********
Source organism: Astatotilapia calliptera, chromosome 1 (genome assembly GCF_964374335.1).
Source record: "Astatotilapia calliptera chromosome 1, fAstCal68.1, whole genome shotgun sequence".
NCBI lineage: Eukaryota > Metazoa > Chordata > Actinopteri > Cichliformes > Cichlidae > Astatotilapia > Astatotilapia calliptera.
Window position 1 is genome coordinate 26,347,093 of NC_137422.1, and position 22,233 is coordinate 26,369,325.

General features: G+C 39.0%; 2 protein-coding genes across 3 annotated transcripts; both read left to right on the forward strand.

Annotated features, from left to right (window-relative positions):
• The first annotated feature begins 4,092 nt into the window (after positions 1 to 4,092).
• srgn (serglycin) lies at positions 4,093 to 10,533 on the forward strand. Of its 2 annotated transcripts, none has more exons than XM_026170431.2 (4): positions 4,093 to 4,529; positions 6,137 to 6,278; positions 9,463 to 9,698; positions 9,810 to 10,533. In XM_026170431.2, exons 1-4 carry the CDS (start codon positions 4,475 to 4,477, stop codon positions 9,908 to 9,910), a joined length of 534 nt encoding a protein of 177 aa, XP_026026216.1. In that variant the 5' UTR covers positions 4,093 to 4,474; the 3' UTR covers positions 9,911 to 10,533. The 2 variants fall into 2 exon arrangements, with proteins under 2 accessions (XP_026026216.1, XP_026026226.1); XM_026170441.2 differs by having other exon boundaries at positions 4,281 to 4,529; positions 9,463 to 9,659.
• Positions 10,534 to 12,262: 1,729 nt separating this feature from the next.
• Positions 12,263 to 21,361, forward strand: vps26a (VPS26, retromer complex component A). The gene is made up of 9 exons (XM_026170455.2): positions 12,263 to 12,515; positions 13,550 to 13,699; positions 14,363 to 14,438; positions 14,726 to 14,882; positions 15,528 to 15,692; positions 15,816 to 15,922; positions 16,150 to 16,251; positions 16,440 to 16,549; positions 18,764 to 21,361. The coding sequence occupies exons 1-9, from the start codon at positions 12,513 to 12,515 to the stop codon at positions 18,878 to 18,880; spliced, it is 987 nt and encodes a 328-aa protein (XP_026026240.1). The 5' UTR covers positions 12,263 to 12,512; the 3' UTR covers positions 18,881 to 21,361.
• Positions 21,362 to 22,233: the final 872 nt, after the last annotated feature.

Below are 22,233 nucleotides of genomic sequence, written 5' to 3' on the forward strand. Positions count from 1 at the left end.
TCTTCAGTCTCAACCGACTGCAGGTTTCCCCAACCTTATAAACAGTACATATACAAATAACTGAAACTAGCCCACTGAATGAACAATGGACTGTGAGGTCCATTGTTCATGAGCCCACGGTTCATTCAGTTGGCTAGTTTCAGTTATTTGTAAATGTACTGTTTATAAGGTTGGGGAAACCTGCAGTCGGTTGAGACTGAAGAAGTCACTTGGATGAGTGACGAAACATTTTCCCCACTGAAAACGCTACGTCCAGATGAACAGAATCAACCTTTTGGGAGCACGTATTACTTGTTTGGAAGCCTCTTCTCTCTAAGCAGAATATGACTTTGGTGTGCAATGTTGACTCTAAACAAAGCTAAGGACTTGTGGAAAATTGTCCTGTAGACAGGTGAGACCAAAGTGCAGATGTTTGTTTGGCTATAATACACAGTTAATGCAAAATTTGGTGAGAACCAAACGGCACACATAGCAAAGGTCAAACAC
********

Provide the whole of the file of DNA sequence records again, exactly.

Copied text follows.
Source organism: Astatotilapia calliptera, chromosome 1 (genome assembly GCF_964374335.1).
Source record: "Astatotilapia calliptera chromosome 1, fAstCal68.1, whole genome shotgun sequence".
NCBI lineage: Eukaryota > Metazoa > Chordata > Actinopteri > Cichliformes > Cichlidae > Astatotilapia > Astatotilapia calliptera.
Window position 1 is genome coordinate 26,347,093 of NC_137422.1, and position 22,233 is coordinate 26,369,325.

General features: G+C 39.0%; 2 protein-coding genes across 3 annotated transcripts; both read left to right on the forward strand.

Annotated features, from left to right (window-relative positions):
• The first annotated feature begins 4,092 nt into the window (after positions 1 to 4,092).
• srgn (serglycin) lies at positions 4,093 to 10,533 on the forward strand. Of its 2 annotated transcripts, none has more exons than XM_026170431.2 (4): positions 4,093 to 4,529; positions 6,137 to 6,278; positions 9,463 to 9,698; positions 9,810 to 10,533. In XM_026170431.2, exons 1-4 carry the CDS (start codon positions 4,475 to 4,477, stop codon positions 9,908 to 9,910), a joined length of 534 nt encoding a protein of 177 aa, XP_026026216.1. In that variant the 5' UTR covers positions 4,093 to 4,474; the 3' UTR covers positions 9,911 to 10,533. The 2 variants fall into 2 exon arrangements, with proteins under 2 accessions (XP_026026216.1, XP_026026226.1); XM_026170441.2 differs by having other exon boundaries at positions 4,281 to 4,529; positions 9,463 to 9,659.
• Positions 10,534 to 12,262: 1,729 nt separating this feature from the next.
• Positions 12,263 to 21,361, forward strand: vps26a (VPS26, retromer complex component A). The gene is made up of 9 exons (XM_026170455.2): positions 12,263 to 12,515; positions 13,550 to 13,699; positions 14,363 to 14,438; positions 14,726 to 14,882; positions 15,528 to 15,692; positions 15,816 to 15,922; positions 16,150 to 16,251; positions 16,440 to 16,549; positions 18,764 to 21,361. The coding sequence occupies exons 1-9, from the start codon at positions 12,513 to 12,515 to the stop codon at positions 18,878 to 18,880; spliced, it is 987 nt and encodes a 328-aa protein (XP_026026240.1). The 5' UTR covers positions 12,263 to 12,512; the 3' UTR covers positions 18,881 to 21,361.
• Positions 21,362 to 22,233: the final 872 nt, after the last annotated feature.

Below are 22,233 nucleotides of genomic sequence, written 5' to 3' on the forward strand. Positions count from 1 at the left end.
TCTTCAGTCTCAACCGACTGCAGGTTTCCCCAACCTTATAAACAGTACATATACAAATAACTGAAACTAGCCCACTGAATGAACAATGGACTGTGAGGTCCATTGTTCATGAGCCCACGGTTCATTCAGTTGGCTAGTTTCAGTTATTTGTAAATGTACTGTTTATAAGGTTGGGGAAACCTGCAGTCGGTTGAGACTGAAGAAGTCACTTGGATGAGTGACGAAACATTTTCCCCACTGAAAACGCTACGTCCAGATGAACAGAATCAACCTTTTGGGAGCACGTATTACTTGTTTGGAAGCCTCTTCTCTCTAAGCAGAATATGACTTTGGTGTGCAATGTTGACTCTAAACAAAGCTAAGGACTTGTGGAAAATTGTCCTGTAGACAGGTGAGACCAAAGTGCAGATGTTTGTTTGGCTATAATACACAGTTAATGCAAAATTTGGTGAGAACCAAACGGCACACATAGCAAAGGTCAAACAC